HTC launched its last Windows Phone in June, and is expected to have another Redmond-mobe-OS-running handset on the shelves later this year, but it’s the Android-based HTC One which remains HTC's flagship. It's also the kind of kit which Microsoft execs would like to see running Windows Phone. Read more...
As Twitter gears up for an initial public offering, its executives should study Facebook's path to an IPO to learn what not to do.
Twitter made its IPO plans official last week by filing S-1 documents with the U.S. Securities and Exchange Commission.
The social network is now preparing for its financial roadshow, where it hopes to woo skeptical Wall Street investors.
The frenzy that initially surrounded Facebook's initial public offering in May of 2012 quickly cooled once trading began -- the share price ended the day as it started. In the days and months that followed, the first day's result would have been adequate as the share price sank well below its initial offering price of $38 a share over time.
The world's largest social network hit its low point last September when the stock hit $17.55 per share Read more...
Adobe on Thursday admitted that hackers broke into its network and stole personal information, including an estimated 2.9 million credit cards, illustrating the lucrative target that software-by-subscription providers have become to cyber criminals, analysts said today.
"Even before they went to the cloud, bill-you-monthly firms have been a target," said John Pescatore, director of emerging security trends at the SANS Institute, and formerly a Gartner analyst focused on security. "This has been an issue for [Web] hosting providers for years. There are two reasons why. First, they have a trove of credit cards. And second, you know that the cards are good."
Adobe, long a powerhouse in the software industry, has been aggressively promoting Creative Cloud, its software-by-subscription offering, a shift it hopes will "transform our business model and drive higher revenue growth," according to a filing with the U.S. Securities and Exchange Commission (SEC) earlier this year.
Like all software-as-a-service (SaaS), Creative Cloud relies on recurring payments -- monthly or annually -- which for most customers, means providing a credit card. The provider stores that card information so it can charge the customer without sending a traditional bill, and most importantly, waiting for payment. Read more...
Following mounting pressure from data protection agencies (DPAs) in different European countries, Google has started offering so-called data processing agreements to websites using its Google Analytics suite in the European Union, Iceland, Norway or Switzerland.
Up to now Google did not provide such contracts because it maintains that it does not process personal data. Since 2011 it has offered such agreements only in Germany, after demands from the German DPA.
In October last year the European Union's council of DPAs, the so-called Article 29 Working Party, asked Google to make the agreements available E.U.-wide. The issue is part of a wider ongoing investigation into Google's privacy policies by DPAs in France, Germany, Italy, the Netherlands, Spain and the U.K. Read more...
Windows 8 powered almost 10% of all devices running Microsoft's OSes last month, even as its uptake pace slowed, according to analytics company Net Applications today.
Meanwhile, Windows XP's decline continued as customers, prodded by the upcoming April 2014 support deadline, again ditched the veteran operating system in droves.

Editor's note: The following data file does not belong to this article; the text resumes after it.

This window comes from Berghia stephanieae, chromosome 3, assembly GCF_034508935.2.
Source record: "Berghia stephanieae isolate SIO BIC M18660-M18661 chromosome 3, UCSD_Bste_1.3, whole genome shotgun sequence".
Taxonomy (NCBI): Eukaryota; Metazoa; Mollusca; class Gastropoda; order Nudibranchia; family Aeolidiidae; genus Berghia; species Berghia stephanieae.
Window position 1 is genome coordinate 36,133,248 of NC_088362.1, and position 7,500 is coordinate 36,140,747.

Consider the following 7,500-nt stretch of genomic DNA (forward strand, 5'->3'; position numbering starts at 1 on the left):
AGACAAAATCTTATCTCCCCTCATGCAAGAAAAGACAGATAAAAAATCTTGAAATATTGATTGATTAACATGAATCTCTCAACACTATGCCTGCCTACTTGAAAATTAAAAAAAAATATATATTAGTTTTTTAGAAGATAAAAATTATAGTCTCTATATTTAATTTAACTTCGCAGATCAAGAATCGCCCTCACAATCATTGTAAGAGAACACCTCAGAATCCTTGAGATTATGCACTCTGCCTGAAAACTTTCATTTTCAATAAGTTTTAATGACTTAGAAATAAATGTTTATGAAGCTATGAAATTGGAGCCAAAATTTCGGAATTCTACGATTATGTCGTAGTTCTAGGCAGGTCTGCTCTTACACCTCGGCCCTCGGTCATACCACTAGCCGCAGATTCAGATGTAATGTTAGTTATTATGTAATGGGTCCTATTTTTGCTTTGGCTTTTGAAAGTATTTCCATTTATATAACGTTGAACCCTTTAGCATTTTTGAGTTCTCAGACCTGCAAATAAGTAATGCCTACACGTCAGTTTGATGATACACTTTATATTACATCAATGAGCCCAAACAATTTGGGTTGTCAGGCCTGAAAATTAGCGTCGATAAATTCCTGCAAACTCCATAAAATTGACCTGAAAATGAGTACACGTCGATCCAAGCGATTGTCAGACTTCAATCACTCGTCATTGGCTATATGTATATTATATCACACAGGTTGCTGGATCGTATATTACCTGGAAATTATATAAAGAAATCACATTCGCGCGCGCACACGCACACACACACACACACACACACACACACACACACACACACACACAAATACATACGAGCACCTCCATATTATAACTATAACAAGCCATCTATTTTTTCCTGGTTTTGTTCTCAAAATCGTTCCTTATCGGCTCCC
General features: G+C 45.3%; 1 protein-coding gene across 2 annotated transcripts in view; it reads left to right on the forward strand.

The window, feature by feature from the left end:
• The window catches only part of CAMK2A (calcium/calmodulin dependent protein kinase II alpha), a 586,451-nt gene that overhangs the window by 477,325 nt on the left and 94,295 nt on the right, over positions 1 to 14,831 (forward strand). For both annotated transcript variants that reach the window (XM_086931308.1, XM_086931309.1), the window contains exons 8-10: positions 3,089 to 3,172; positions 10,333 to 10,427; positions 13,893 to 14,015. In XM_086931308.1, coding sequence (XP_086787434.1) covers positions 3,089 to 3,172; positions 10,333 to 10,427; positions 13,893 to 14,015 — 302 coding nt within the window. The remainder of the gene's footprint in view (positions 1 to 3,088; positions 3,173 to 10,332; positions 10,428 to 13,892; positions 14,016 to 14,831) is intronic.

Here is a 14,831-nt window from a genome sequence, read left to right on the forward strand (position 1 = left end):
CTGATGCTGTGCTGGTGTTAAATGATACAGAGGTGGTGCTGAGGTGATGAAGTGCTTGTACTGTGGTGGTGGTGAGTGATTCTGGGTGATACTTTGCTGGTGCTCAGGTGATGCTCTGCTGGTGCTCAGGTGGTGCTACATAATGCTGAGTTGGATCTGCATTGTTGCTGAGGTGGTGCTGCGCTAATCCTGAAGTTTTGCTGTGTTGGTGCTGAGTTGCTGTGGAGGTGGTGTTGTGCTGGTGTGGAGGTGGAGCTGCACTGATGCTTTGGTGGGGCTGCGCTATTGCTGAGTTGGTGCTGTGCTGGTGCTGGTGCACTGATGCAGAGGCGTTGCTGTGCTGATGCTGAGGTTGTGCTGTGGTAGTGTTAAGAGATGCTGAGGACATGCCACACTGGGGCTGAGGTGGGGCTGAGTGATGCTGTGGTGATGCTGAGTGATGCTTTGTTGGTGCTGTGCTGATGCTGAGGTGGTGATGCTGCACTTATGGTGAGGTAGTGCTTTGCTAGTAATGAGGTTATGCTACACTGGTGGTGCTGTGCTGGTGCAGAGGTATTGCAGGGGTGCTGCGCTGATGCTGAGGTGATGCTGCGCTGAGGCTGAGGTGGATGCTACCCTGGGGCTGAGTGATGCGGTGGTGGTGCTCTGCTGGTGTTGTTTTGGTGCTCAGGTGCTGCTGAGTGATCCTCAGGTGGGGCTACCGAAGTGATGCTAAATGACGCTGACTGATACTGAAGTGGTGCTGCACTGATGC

Windows 8's user share of all computing devices running Windows, a tally that includes Windows 8.1, the update slated to ship in two weeks, jumped to 9.8% in September, Net Applications said. The 1.4-point gain was down from the record one-month increase set in August, but nearly double the OS's 12-month average.
The August-September surge of Windows 8 may have been driven by sharp back-to-school sales of touch-based notebooks, which accounted for a quarter of all sales from June 30 through Sept. 7, the NPD Group said last week. Read more...
Google is closing in on a deal with competition officials in the European Commission which stops far short of formal sanctions, after the EU's antitrust chief Joaquin Almunia said today that he was negotiating a settlement agreement with the ad giant.
Almunia's office is working on "the precise drafting of the proposed commitment text" with Google over the next few weeks.
The commissioner told the European Parliament this morning that he had concluded that the ad giant's revised offer of concessions on its search biz had "more appropriately” addressed "the need for any commitments to be able to cover future developments". Read more...
SSNDOB, the Russian hacker group that over the course of many months stole massive amounts of personal data from firms like LexisNexis and Dun & Bradstreet, apparently also infiltrated the servers of the National White Collar Crime Center (NW3C), according to security researcher Brian Krebs.
Last week, Krebs reported how SSNDOB broke into a number of business data brokers and set up botnets to look up customers' personal data, which it then sold via its own Web portal.
On Tuesday Krebs followed up that story with more details about how SSNDOB exploited unpatched server software to perform a similar digital ransacking on the NW3C, which Krebs describes as "a congressionally-funded non-profit organization that provides training, investigative support and research to agencies and entities involved in the prevention, investigation and prosecution of cybercrime." Read more...
Reactive programming, in which programs react to events, is gathering steam as a mechanism for programming on multicore processors and for Web development. The concept is growing in importance in the Java realm, in particular. Typesafe, which has built its Akka middleware stack around the Scala language and reactive programming, is an advocate, and Netflix has been touting functional, reactive programming with its RxJava library for asynchronous and event-based programs, based on Microsoft's Reactive Extensions project.
InfoWorld Editor at Large Paul Krill met with Typesafe Senior Software Engineer Josh Suereth at the recent JavaOne technical conference in San Francisco to talk about reactive programming. Suereth also commented on the importance of Lambdas in the upcoming Java Standard Edition 8 release. Read more...